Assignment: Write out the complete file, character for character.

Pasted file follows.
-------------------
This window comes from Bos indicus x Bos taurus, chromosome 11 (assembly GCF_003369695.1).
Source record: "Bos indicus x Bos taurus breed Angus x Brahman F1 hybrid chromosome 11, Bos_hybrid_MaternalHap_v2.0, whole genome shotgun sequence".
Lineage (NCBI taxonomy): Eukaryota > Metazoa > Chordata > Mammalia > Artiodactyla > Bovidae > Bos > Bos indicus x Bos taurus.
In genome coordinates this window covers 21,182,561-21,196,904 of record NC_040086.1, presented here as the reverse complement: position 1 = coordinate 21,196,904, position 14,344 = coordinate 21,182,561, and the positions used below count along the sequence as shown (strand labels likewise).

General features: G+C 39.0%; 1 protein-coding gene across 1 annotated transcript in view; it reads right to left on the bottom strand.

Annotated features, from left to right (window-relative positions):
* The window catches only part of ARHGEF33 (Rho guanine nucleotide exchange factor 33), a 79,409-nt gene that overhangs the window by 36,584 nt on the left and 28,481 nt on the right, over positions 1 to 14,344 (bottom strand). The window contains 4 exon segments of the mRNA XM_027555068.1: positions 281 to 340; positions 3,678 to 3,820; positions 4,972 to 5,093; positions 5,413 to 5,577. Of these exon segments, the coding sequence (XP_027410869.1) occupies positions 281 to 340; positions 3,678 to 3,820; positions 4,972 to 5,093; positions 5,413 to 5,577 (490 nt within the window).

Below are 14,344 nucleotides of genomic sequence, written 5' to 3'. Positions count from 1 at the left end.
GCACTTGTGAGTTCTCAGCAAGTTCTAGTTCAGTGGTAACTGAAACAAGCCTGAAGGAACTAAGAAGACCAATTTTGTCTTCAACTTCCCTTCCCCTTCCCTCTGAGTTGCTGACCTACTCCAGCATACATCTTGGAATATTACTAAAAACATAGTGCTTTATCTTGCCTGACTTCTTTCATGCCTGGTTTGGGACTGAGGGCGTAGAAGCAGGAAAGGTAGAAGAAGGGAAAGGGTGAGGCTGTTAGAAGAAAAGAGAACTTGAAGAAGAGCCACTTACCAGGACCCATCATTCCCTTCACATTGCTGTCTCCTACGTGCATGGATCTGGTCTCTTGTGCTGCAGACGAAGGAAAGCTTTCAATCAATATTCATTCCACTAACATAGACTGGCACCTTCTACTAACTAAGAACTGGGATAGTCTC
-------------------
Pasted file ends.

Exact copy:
This window comes from Bos indicus x Bos taurus, chromosome 11 (assembly GCF_003369695.1).
Source record: "Bos indicus x Bos taurus breed Angus x Brahman F1 hybrid chromosome 11, Bos_hybrid_MaternalHap_v2.0, whole genome shotgun sequence".
Lineage (NCBI taxonomy): Eukaryota > Metazoa > Chordata > Mammalia > Artiodactyla > Bovidae > Bos > Bos indicus x Bos taurus.
In genome coordinates this window covers 21,182,561-21,196,904 of record NC_040086.1, presented here as the reverse complement: position 1 = coordinate 21,196,904, position 14,344 = coordinate 21,182,561, and the positions used below count along the sequence as shown (strand labels likewise).

General features: G+C 39.0%; 1 protein-coding gene across 1 annotated transcript in view; it reads right to left on the bottom strand.

Annotated features, from left to right (window-relative positions):
* The window catches only part of ARHGEF33 (Rho guanine nucleotide exchange factor 33), a 79,409-nt gene that overhangs the window by 36,584 nt on the left and 28,481 nt on the right, over positions 1 to 14,344 (bottom strand). The window contains 4 exon segments of the mRNA XM_027555068.1: positions 281 to 340; positions 3,678 to 3,820; positions 4,972 to 5,093; positions 5,413 to 5,577. Of these exon segments, the coding sequence (XP_027410869.1) occupies positions 281 to 340; positions 3,678 to 3,820; positions 4,972 to 5,093; positions 5,413 to 5,577 (490 nt within the window).

Below are 14,344 nucleotides of genomic sequence, written 5' to 3'. Positions count from 1 at the left end.
GCACTTGTGAGTTCTCAGCAAGTTCTAGTTCAGTGGTAACTGAAACAAGCCTGAAGGAACTAAGAAGACCAATTTTGTCTTCAACTTCCCTTCCCCTTCCCTCTGAGTTGCTGACCTACTCCAGCATACATCTTGGAATATTACTAAAAACATAGTGCTTTATCTTGCCTGACTTCTTTCATGCCTGGTTTGGGACTGAGGGCGTAGAAGCAGGAAAGGTAGAAGAAGGGAAAGGGTGAGGCTGTTAGAAGAAAAGAGAACTTGAAGAAGAGCCACTTACCAGGACCCATCATTCCCTTCACATTGCTGTCTCCTACGTGCATGGATCTGGTCTCTTGTGCTGCAGACGAAGGAAAGCTTTCAATCAATATTCATTCCACTAACATAGACTGGCACCTTCTACTAACTAAGAACTGGGATAGTCTC